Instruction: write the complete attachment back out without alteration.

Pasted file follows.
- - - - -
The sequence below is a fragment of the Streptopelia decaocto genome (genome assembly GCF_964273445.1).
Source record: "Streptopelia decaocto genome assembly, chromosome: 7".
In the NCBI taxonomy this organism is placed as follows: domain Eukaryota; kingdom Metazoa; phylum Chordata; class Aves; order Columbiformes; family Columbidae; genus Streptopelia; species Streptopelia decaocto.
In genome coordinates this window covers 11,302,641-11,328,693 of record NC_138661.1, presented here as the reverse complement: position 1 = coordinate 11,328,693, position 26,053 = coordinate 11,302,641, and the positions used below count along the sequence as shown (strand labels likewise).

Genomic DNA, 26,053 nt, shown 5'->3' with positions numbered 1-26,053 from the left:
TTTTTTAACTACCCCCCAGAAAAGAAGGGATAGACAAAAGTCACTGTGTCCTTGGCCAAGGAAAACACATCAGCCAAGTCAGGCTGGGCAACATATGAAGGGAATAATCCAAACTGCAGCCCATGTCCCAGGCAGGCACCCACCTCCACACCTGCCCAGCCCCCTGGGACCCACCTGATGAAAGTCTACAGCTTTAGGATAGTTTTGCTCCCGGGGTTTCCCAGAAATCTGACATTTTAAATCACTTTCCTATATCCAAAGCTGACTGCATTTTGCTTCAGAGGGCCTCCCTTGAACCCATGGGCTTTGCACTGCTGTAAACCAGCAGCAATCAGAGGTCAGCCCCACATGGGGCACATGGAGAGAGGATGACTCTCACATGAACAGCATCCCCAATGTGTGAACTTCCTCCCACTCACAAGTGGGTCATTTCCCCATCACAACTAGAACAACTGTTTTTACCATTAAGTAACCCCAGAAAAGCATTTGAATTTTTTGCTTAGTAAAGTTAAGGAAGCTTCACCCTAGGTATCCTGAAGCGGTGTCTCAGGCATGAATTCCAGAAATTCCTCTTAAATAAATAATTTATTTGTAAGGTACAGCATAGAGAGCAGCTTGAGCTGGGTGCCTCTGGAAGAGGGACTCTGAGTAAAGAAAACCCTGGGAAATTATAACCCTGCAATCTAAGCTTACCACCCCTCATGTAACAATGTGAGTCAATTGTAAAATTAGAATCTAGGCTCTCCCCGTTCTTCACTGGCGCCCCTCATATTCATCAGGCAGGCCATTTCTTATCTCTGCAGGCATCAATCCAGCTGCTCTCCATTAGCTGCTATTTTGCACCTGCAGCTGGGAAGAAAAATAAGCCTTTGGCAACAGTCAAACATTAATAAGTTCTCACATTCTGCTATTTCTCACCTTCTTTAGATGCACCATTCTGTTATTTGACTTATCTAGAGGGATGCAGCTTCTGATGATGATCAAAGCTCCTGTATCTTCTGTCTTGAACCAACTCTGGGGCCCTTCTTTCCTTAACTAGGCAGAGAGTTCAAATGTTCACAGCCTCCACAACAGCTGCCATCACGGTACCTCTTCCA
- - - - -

The sequence below is a fragment of the Streptopelia decaocto genome (genome assembly GCF_964273445.1).
Source record: "Streptopelia decaocto genome assembly, chromosome: 7".
In the NCBI taxonomy this organism is placed as follows: domain Eukaryota; kingdom Metazoa; phylum Chordata; class Aves; order Columbiformes; family Columbidae; genus Streptopelia; species Streptopelia decaocto.
In genome coordinates this window covers 11,302,641-11,328,693 of record NC_138661.1, presented here as the reverse complement: position 1 = coordinate 11,328,693, position 26,053 = coordinate 11,302,641, and the positions used below count along the sequence as shown (strand labels likewise).

Genomic DNA, 26,053 nt, shown 5'->3' with positions numbered 1-26,053 from the left:
TTTTTTAACTACCCCCCAGAAAAGAAGGGATAGACAAAAGTCACTGTGTCCTTGGCCAAGGAAAACACATCAGCCAAGTCAGGCTGGGCAACATATGAAGGGAATAATCCAAACTGCAGCCCATGTCCCAGGCAGGCACCCACCTCCACACCTGCCCAGCCCCCTGGGACCCACCTGATGAAAGTCTACAGCTTTAGGATAGTTTTGCTCCCGGGGTTTCCCAGAAATCTGACATTTTAAATCACTTTCCTATATCCAAAGCTGACTGCATTTTGCTTCAGAGGGCCTCCCTTGAACCCATGGGCTTTGCACTGCTGTAAACCAGCAGCAATCAGAGGTCAGCCCCACATGGGGCACATGGAGAGAGGATGACTCTCACATGAACAGCATCCCCAATGTGTGAACTTCCTCCCACTCACAAGTGGGTCATTTCCCCATCACAACTAGAACAACTGTTTTTACCATTAAGTAACCCCAGAAAAGCATTTGAATTTTTTGCTTAGTAAAGTTAAGGAAGCTTCACCCTAGGTATCCTGAAGCGGTGTCTCAGGCATGAATTCCAGAAATTCCTCTTAAATAAATAATTTATTTGTAAGGTACAGCATAGAGAGCAGCTTGAGCTGGGTGCCTCTGGAAGAGGGACTCTGAGTAAAGAAAACCCTGGGAAATTATAACCCTGCAATCTAAGCTTACCACCCCTCATGTAACAATGTGAGTCAATTGTAAAATTAGAATCTAGGCTCTCCCCGTTCTTCACTGGCGCCCCTCATATTCATCAGGCAGGCCATTTCTTATCTCTGCAGGCATCAATCCAGCTGCTCTCCATTAGCTGCTATTTTGCACCTGCAGCTGGGAAGAAAAATAAGCCTTTGGCAACAGTCAAACATTAATAAGTTCTCACATTCTGCTATTTCTCACCTTCTTTAGATGCACCATTCTGTTATTTGACTTATCTAGAGGGATGCAGCTTCTGATGATGATCAAAGCTCCTGTATCTTCTGTCTTGAACCAACTCTGGGGCCCTTCTTTCCTTAACTAGGCAGAGAGTTCAAATGTTCACAGCCTCCACAACAGCTGCCATCACGGTACCTCTTCCA